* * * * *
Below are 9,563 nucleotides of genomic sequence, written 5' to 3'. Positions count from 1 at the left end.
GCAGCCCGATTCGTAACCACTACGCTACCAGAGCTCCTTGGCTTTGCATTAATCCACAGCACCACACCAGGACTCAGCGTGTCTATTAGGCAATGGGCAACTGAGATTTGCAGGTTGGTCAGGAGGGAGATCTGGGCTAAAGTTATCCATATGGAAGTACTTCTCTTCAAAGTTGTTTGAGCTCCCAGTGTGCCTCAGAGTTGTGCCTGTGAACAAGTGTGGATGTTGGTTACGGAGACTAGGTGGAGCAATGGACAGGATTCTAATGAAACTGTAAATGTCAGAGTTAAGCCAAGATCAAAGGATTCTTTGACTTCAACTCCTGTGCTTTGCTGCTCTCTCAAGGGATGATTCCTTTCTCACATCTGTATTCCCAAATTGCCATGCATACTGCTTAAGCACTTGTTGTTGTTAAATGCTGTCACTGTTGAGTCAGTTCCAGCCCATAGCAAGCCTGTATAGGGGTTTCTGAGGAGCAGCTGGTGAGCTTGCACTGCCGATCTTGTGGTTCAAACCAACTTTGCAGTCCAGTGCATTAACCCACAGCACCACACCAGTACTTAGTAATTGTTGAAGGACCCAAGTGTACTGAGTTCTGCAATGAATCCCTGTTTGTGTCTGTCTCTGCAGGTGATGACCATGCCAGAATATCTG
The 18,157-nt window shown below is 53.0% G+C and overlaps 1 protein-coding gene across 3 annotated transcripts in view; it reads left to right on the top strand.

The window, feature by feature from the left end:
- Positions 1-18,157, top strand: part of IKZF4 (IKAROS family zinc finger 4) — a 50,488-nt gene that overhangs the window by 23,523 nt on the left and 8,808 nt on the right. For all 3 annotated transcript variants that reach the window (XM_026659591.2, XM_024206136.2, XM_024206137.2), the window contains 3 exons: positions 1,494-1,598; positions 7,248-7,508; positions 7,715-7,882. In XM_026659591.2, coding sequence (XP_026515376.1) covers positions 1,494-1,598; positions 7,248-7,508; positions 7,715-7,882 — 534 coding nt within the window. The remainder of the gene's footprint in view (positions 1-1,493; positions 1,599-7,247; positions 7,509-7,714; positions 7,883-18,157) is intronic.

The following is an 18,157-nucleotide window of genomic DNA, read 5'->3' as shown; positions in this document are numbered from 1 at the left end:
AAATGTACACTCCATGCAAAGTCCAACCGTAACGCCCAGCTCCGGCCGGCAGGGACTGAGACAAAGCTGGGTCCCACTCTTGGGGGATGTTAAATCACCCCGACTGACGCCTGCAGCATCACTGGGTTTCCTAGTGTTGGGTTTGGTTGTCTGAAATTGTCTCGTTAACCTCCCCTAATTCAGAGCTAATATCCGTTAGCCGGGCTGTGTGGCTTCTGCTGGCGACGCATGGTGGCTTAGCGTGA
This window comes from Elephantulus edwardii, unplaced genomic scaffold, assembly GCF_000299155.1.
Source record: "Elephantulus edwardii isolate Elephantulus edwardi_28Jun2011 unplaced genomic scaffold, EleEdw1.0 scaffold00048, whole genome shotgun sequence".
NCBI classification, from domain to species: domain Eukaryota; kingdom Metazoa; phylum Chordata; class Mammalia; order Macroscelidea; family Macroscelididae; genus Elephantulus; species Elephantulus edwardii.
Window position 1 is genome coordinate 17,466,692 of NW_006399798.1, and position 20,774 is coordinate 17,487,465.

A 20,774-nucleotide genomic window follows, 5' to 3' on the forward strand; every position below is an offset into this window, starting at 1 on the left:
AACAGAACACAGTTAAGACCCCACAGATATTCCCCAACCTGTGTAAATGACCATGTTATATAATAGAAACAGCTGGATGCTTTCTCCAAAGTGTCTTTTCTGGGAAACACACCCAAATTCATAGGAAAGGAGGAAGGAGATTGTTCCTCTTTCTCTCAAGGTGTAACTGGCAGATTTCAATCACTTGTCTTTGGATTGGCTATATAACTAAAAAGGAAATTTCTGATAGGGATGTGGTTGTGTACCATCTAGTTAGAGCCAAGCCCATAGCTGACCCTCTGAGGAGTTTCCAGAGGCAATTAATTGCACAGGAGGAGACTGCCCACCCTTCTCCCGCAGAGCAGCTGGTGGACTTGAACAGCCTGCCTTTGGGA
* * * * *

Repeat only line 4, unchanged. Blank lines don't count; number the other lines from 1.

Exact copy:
The window, feature by feature from the left end: